You chose a good object for this study, in some aspects simple, but in others quite challenging to photograph. Anything, which is reflective and/or transparent, is going to require quite a bit of thought and preparation. Looking at this submission as a set of thumbnails, you have really explored the glass bowl; looking at angles and height, in addition to and to complement the individual approach to each image. In addition, looking through the other exercises in your blog, you have spent some considerable time exploring the idea of light – natural and artificial – and the way that can impact on any image. Lighting plays such a vital role in the way an image can be captured, and it is no easy thing to control or master.
The use of a backlight, a black background, and that nicely controlled crescent of light on the ‘ground’ helps to define the shape of this glass bowl. The outline (rim) is well defined, although the glass is quite difficult to light in this way. I particularly like the inconsistency and variation in the light around the rim. As you say in your reflection, the act that the object is transparent means that the entire shape is rendered, rather than just the silhouette, bringing some sense of depth and multi-layered textures to the image.
The second, closer detail shot is very nice, capturing a real sense of the texture and feel of the piece. The use of a longer lens to create a greater depth of field and throw the background into soft focus complements and enhances the object. There is a lovely clarity about the colour and texture here, it looks, exactly I imagine, as the artist hoped, like something fluid and molten captured in time. I think you’re right about the square format, it really helps the composition.
Interestingly, because of the nature of the substance, and the way it has been cast/blown, the use of fill is probably redundant because the light from the key is captured and reflected in the glass. There is a good sense of the form of the object in both images, and while I’m not a great fan of monochrome conversions in digital work, the second image works well in establishing and defining the volume of the object. I might have favoured a slightly higher and oblique angle in the first (colour) image to get a three-dimensional feel of the bowl, but you have managed to capture the curving rim very well here. In the second image, the oblique positioning of the piece helps, although it needs to be either further away from the backdrop, or shot with a longer lens and lower stop to reduce the DOF and eliminate the creases in the cloth.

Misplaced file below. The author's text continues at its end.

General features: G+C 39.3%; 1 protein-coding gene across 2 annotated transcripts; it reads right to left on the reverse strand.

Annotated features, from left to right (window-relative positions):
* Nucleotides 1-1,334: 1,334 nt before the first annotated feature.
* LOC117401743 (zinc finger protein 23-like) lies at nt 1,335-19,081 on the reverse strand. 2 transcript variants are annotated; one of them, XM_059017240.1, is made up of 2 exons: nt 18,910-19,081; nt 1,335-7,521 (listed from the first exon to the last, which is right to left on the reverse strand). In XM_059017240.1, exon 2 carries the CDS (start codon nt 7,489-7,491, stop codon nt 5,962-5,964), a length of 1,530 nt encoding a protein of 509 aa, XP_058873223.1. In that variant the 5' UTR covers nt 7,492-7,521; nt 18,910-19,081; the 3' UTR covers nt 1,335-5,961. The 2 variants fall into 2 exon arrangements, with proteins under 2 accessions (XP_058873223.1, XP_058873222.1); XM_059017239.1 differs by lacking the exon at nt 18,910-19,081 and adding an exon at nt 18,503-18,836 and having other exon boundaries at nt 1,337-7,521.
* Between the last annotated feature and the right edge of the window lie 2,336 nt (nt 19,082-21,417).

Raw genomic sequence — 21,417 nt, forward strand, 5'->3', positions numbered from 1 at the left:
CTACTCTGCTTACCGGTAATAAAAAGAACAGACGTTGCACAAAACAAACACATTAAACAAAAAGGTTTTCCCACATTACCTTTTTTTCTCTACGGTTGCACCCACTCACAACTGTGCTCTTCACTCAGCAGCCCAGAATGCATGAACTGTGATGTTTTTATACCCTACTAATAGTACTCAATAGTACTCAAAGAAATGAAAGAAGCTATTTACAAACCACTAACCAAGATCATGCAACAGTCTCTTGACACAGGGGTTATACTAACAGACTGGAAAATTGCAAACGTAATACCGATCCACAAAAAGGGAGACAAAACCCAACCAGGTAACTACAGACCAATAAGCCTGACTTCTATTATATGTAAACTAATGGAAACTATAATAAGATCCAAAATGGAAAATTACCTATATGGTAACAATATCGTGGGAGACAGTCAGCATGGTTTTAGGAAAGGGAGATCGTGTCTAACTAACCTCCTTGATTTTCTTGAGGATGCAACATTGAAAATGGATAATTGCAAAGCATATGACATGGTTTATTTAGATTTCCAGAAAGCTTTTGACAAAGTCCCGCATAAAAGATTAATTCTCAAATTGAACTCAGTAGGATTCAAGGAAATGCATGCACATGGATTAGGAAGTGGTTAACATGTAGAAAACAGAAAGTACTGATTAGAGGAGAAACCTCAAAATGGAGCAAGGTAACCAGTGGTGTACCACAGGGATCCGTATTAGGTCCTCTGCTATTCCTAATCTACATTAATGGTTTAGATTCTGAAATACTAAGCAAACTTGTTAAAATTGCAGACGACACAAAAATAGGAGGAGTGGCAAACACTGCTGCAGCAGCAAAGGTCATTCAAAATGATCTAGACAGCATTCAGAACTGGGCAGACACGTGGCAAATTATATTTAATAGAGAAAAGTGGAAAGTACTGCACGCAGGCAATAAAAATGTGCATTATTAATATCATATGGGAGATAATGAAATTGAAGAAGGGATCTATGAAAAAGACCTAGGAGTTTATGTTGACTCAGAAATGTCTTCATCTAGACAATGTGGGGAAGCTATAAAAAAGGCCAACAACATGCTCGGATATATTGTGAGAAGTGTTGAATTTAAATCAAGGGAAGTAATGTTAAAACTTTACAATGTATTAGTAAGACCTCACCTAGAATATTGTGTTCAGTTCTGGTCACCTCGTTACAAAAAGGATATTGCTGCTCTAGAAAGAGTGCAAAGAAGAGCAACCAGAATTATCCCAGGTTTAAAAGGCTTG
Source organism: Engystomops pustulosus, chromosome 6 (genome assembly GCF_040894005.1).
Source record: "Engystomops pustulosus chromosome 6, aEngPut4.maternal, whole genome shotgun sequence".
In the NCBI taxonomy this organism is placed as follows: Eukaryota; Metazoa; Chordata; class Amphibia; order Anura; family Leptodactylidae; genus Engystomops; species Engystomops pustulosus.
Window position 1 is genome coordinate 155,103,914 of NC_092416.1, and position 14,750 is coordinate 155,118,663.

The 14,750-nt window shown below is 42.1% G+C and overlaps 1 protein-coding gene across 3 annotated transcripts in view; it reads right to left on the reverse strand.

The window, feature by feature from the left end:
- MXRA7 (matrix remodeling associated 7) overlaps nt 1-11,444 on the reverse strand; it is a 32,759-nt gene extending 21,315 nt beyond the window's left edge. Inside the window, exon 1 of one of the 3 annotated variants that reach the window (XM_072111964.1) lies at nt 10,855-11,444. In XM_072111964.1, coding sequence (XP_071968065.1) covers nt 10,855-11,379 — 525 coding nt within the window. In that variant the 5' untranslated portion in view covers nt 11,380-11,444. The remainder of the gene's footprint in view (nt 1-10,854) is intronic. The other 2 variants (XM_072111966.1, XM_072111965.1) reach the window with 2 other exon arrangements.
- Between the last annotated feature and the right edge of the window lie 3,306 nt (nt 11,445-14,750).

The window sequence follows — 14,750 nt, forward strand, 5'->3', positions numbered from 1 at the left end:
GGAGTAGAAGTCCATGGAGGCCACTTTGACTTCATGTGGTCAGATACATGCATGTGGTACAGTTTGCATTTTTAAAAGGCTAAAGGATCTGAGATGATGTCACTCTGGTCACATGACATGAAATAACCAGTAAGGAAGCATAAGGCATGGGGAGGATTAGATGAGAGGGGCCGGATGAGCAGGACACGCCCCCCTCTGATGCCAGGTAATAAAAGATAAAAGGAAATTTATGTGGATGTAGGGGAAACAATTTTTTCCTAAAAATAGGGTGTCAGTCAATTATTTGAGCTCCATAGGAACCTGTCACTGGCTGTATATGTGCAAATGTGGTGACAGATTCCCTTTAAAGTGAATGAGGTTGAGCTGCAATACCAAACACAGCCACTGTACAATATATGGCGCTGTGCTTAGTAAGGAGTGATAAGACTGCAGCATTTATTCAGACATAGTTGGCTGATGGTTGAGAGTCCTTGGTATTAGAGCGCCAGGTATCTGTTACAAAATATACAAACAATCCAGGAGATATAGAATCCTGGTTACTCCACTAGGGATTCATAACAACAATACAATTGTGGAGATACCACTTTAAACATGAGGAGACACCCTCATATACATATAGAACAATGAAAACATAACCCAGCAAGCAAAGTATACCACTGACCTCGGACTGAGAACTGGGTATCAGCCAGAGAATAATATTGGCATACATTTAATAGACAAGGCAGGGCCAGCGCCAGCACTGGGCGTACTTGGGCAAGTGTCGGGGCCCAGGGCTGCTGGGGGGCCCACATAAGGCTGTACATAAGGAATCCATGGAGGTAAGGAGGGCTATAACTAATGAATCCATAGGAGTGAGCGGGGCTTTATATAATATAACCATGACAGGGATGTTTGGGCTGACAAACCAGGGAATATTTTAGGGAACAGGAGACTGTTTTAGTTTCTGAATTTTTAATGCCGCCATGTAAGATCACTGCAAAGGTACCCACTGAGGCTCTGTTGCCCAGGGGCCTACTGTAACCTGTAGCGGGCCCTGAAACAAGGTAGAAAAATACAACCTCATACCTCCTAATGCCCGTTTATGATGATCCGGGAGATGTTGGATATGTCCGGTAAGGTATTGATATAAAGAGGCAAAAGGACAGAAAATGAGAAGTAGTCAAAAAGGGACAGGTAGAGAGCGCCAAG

The textbooks are right about capturing texture, lights placed at acute angles will capture any roughness or blemishes and produce shadows, but this is tricky with glass because of the smooth surface. The texture in the bowl is mostly inside the material, although with the second image, there is a good sense of the ridges and waves. However, the material is nicely captured here, and there is a good sense of the feel of the object, its smoothness, the flowing surface. The shadows cast by the bowl are worth exploring – I like the pattern cast onto the ground in the second shot, it too, helps to define the nature of the object.
The use of a black and a white backdrop to explore the colour of the object is a good approach in these two images. The first, from above, is a strong and unusual angle, which makes the (already exotic) piece, look like some strange sea creature captured in shallow water. The colour here is good as the shadow level, and thus contrast is quite low and this renders the greens bright and clear. In the second image, your idea of backdrop and ground in black to crate a floating effect is very good; all elements of the object, shape, form, texture and colour are present here.
So, this is another well-considered and produced assignment, demonstrating both a high level of commitment to exploring lighting technique, and an excellent practical outcome. I think books about lighting techniques have their place, but there is no substitute for exploration and experimentation. But what I do know, is once we understand how to begin to control and manipulate light (and shade), both interior and exterior, then we really begin to understand the nature of photography. Always carry a reflector...